Revolution-era New York mine could produce hydro power – by Andrew Topf (Mining.com – December 19, 2016)

http://www.mining.com/

Mine in Mineville, 100 miles from Albany, contributed iron for one of the first naval battles of the Revolutionary War

Flooding a mine is a closure strategy that mining companies often use as part of a rehabilitation plan usually decided at the beginning of a mine’s operating life.

Once the tunnels are flooded, the mine and its workings become submerged, not just in a physical sense but in the minds of the public, who then regard that mine as finished, and the lake that fills the former pit probably assigned a recreational use.

An abandoned mine in New York state seemed to be destined to a similar, ignominious fate, but for a group of engineers who saw the historically-significant iron ore mine serving a more useful purpose.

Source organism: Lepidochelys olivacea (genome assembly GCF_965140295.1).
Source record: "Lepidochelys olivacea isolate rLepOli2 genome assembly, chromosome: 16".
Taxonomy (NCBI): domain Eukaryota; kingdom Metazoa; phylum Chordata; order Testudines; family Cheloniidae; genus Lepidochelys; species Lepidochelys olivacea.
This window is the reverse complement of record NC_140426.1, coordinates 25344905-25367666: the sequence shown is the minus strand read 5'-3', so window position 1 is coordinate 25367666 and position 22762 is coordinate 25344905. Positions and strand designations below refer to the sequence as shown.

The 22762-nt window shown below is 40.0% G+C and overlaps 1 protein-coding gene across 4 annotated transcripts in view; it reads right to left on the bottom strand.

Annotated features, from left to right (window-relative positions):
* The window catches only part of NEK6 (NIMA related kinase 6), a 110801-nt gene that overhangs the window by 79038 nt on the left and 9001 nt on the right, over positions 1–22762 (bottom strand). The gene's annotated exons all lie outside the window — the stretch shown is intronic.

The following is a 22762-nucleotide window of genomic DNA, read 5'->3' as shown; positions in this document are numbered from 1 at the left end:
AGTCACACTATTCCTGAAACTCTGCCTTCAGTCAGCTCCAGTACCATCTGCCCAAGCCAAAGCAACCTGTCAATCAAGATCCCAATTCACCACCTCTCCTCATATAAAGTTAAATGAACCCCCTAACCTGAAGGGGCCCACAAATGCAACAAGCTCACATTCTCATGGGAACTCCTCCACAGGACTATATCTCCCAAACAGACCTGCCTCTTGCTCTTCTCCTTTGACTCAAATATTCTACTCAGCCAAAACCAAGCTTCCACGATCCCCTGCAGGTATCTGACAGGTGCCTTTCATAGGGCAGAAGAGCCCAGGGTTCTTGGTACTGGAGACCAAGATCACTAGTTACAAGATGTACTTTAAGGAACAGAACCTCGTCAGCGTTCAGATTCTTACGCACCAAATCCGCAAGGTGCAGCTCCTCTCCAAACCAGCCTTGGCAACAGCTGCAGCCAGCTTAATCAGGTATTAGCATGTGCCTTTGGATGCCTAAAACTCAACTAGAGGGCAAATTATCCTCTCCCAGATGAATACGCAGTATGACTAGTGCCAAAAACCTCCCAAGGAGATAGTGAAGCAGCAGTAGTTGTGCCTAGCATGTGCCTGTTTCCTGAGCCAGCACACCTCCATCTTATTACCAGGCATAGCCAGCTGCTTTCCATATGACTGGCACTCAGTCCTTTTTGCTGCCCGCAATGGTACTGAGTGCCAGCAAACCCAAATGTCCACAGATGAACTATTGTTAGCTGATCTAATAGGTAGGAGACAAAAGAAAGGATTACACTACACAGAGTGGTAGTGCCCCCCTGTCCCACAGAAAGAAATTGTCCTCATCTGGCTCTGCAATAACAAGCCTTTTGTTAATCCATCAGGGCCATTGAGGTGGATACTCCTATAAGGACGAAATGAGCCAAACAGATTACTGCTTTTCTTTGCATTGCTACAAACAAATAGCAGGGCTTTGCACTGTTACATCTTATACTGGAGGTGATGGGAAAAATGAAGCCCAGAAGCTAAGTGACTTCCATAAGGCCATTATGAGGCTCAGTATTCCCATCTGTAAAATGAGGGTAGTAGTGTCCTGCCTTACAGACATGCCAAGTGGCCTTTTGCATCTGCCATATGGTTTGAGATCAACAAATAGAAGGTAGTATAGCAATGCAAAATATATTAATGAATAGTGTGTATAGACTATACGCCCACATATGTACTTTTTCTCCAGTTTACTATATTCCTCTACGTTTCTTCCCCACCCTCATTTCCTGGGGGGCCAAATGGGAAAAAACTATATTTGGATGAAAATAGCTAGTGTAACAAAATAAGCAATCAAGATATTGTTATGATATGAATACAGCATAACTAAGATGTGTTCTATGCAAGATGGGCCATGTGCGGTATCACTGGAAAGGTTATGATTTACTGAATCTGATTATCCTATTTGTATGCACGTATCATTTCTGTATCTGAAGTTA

The engineers are “pitching a plan to circulate some of the millions of gallons of groundwater that have flooded the mine shafts over the years to power an array of 100 hydroelectric turbines a half-mile underground,” reads a story about the centuries-old mine, located in the Adirondacks mountains of upstate New York, carried by Associated Press.

The mine which closed in 1971 apparently notched its mark on history for contributing iron for one of the first naval battles of the Revolutionary War on nearby Lake Champlain. According to Wikipedia, the Battle of Valcour Island, also known as the Battle of Valcour Bay, took place on October 11, 1776, on Lake Champlain. Some more colour is provided by the Lake Champlain Maritime Museum, which sets the stage for the battle on its website:

The American fleet, commanded by Arnold, consisted of eight gondolas, three row galleys, two schooners, one sloop, one cutter and bateaux.

For the rest of this article, click here: http://www.mining.com/revolution-era-new-york-mine-produce-hydro-power/

Comments are closed.